Transportation infrastructure: A pillar of economic recovery

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Like many other governments, the Government of Quebec decided to invest in infrastructure to help mitigate the impact of the COVID-19 pandemic and stimulate Quebec’s economy. A significant number of investments will be made in the transportation sector, and the government wants to accelerate the realisation of several previously announced transportation infrastructure projects in the greater Montréal area.

This focus on construction as a way of speeding up the recovery from the crisis arises in a context where construction contractors’ and professionals’ interest in public contracts has fallen sharply. According to a recent study conducted by three Raymond Chabot Grant Thornton professionals1, mandated by six major players in the Quebec construction industry, this lack of interest in public contracts can be explained by a number of factors: poorly structured payment terms, unappealing contract clauses, issues related to the tender process, cumbersome contract management, and, as far as construction professionals are concerned, hourly rate ceilings set out in existing government regulations.

The Quebec government is acutely aware of this decline in interest for public contracts and tabled an action plan for the construction industry in late March 2021 to address it.

Four categories of measures are included in this action plan. First, the government has reiterated its desire to accelerate the realisation of a number of projects already included in the Québec Infrastructure Plan and to implement this plan more effectively. The Act respecting the acceleration of certain infrastructure projects introduced in June 2020 and adopted in December 2020, even before the action plan was tabled was a concrete example of the government’s intent. The other two categories of measures in the action plan aim to implement solutions to reduce the current labour shortages and to increase productivity in the construction industry.

The Act respecting the acceleration of certain infrastructure projects covers approximately 180 projects, most of which are in the transportation, education and health and social services sectors.

It focuses, in particular, on a number of transportation infrastructure projects in the greater Montréal area, such as the projects that will  link the east, northeast and southwest of Montréal to the city’s downtown area by way of an electric public transit system (including the REM de l’Est and the first phase of the pink metro line), to improve access to the Port of Montréal, to rebuild the Île aux Tourtes Bridge, to build the Longueuil tramway, to extend the REM to Laval and to implement an express bus service in Laval.

The Act focuses onfour main areas. First, if expropriation required to carry out a particular project, its procedure has been simplified. Second, in connection with compliance with environmental legislation provisions, the requirement of a certificate of authorization will waived for certain projects; for others, the BAPE project assessment procedure has been simplified. An expedited process to authorize the use of governmental property is provided for projects where such use is necessary. Lastly, city or municipal authorizations have been simplified for projects that require such an authorization.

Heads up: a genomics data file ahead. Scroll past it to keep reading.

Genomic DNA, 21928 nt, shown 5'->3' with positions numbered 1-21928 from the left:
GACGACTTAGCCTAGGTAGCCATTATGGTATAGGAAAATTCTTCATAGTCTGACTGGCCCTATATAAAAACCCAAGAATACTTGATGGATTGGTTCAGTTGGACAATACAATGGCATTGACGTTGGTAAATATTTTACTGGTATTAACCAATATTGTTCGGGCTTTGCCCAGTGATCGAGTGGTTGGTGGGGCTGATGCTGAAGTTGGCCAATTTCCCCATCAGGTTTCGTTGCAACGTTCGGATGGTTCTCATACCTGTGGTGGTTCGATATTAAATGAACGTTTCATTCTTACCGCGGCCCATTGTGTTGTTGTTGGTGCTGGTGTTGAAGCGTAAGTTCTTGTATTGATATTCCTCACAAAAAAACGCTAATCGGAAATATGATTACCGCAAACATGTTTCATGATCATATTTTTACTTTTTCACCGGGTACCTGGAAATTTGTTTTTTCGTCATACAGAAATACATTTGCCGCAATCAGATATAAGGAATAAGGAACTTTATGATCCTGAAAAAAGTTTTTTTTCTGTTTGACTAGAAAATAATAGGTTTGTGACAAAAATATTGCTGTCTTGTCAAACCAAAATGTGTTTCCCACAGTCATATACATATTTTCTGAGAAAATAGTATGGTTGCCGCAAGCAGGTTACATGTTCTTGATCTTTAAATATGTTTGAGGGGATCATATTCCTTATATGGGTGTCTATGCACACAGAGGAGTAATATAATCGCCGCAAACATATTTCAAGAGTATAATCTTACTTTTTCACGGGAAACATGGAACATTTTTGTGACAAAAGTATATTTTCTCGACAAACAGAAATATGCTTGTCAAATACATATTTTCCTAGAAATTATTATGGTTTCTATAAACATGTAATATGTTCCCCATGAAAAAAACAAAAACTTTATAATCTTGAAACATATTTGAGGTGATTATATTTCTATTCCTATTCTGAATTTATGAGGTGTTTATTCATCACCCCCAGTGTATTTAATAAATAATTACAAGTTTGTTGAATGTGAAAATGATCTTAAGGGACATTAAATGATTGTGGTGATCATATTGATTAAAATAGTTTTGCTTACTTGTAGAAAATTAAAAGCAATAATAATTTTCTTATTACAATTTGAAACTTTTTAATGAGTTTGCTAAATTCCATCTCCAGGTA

Extraordinary measures were required to deal with the unique situation caused by the COVID-19 pandemic. We applaud the Quebec government’s efforts to address the impacts of this pandemic. The chosen approach, however, is not without risks.

Some critics have warned the government about the risks of possible collusion between tenderers, as collusion is thought to be more likely to occur in a context where projects are being accelerated. To mitigate this risk, the Actconfers on the Autorité des marchés publics more oversight functions, and in clear cases of collusion, the power to suspend the performance of contracts.

Concerns have also been raised as to the quality of the constructed works, thereby underscoring the importance of maintaining and not ditching adequate public consultations.

Finally, the Act addresses the issue of delays in payments by the government that was not only raised in the Raymond Chabot Grant Thornton report, but also during public consultations preceding the adoption of the Act. The Act extends the existing pilot project to facilitate payment to enterprises applicable to all projects covered by the Act.

Hopefully, the Act respecting the acceleration of certain infrastructure projects, paired with the other measures announced in the government’s action plan for the construction industry, will make infrastructure a key component of Quebec’s economic recovery, as we finally start to see the end of the COVID-19 pandemic.

A short version of this publication was published as an open letter in La Presse. Click here to read it.


  1. Plante, Nicolas, Jean-Philippe Brosseau and Marie-Pier Bernard, Consultation visant à évaluer le niveau d'intérêt des entrepreneurs et des professionnels envers les marchés publics [French Only], Montréal, Raymond Chabot Grant Thornton, April 2021, 85 p. (see in particular pages 17 to 34).
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